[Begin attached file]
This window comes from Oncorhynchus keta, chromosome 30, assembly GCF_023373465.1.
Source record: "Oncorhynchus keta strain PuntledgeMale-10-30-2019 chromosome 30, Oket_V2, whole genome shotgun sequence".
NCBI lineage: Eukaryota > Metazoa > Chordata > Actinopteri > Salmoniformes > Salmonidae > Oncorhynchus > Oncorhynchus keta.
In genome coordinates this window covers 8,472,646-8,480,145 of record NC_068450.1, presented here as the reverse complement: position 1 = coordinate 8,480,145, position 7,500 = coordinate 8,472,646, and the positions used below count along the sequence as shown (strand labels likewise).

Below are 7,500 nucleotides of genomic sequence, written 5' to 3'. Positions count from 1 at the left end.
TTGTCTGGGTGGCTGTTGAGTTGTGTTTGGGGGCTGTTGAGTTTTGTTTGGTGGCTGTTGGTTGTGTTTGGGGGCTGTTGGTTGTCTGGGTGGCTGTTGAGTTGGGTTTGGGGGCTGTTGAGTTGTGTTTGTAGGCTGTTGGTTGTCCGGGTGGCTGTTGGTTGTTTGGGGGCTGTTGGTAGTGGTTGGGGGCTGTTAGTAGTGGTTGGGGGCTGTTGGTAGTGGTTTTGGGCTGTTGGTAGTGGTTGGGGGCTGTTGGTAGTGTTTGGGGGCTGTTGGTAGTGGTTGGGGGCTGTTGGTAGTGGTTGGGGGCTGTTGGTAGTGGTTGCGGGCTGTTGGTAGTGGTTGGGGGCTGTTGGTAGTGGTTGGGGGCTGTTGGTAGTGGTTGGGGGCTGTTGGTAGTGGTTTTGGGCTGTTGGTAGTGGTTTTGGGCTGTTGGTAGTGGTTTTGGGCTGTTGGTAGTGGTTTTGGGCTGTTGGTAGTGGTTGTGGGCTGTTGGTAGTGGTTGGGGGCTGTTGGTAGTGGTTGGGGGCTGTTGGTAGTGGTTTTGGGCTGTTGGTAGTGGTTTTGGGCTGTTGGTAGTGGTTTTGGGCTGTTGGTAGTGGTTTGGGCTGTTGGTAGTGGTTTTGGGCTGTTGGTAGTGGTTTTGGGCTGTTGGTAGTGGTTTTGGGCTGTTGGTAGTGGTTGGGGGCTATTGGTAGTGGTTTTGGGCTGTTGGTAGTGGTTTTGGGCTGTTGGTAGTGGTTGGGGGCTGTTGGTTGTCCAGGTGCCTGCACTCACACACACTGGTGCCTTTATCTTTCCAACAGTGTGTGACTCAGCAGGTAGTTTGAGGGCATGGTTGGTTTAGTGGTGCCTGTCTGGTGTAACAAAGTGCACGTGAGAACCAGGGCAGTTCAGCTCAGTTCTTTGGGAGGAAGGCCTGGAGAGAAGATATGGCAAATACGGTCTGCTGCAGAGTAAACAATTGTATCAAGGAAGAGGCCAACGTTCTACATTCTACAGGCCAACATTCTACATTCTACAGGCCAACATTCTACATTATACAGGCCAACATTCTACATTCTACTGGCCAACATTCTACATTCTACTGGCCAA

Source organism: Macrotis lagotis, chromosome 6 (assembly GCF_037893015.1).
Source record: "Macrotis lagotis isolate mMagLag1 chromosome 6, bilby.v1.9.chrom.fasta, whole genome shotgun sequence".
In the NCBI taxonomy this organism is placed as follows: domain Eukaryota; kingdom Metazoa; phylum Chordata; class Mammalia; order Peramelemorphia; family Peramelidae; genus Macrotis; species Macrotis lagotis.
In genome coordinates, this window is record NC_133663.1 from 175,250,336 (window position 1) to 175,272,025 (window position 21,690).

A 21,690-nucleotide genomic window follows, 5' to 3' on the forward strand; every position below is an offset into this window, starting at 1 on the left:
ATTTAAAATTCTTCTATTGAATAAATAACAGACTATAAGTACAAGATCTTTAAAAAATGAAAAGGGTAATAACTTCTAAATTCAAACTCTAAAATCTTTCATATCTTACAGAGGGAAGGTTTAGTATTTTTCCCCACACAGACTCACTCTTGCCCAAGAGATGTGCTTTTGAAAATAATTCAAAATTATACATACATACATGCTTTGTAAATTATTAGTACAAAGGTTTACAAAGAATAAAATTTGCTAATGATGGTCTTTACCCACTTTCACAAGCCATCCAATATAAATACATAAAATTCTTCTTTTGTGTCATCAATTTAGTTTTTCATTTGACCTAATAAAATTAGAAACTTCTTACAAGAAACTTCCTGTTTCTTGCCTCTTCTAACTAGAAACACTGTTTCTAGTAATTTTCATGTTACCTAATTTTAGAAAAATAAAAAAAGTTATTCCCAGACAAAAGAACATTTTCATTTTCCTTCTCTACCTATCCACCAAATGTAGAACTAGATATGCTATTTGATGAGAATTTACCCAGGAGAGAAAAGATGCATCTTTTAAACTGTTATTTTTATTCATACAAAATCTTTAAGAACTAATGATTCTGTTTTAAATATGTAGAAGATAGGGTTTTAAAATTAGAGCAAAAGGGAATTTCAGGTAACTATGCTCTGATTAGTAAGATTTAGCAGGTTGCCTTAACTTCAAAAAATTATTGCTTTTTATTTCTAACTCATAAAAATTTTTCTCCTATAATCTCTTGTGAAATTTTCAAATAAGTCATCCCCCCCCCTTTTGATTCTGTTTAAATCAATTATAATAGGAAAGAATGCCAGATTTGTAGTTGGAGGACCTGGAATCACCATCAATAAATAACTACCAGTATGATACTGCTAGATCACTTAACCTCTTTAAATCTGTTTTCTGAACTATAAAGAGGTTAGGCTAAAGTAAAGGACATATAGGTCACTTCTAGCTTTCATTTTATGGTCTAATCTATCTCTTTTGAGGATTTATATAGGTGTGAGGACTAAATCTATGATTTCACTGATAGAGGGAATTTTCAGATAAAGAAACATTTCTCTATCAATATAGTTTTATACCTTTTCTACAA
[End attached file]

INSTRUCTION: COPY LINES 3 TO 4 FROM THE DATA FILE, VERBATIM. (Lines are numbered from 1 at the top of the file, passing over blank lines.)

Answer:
NCBI lineage: Eukaryota > Metazoa > Chordata > Actinopteri > Salmoniformes > Salmonidae > Oncorhynchus > Oncorhynchus keta.
In genome coordinates this window covers 8,472,646-8,480,145 of record NC_068450.1, presented here as the reverse complement: position 1 = coordinate 8,480,145, position 7,500 = coordinate 8,472,646, and the positions used below count along the sequence as shown (strand labels likewise).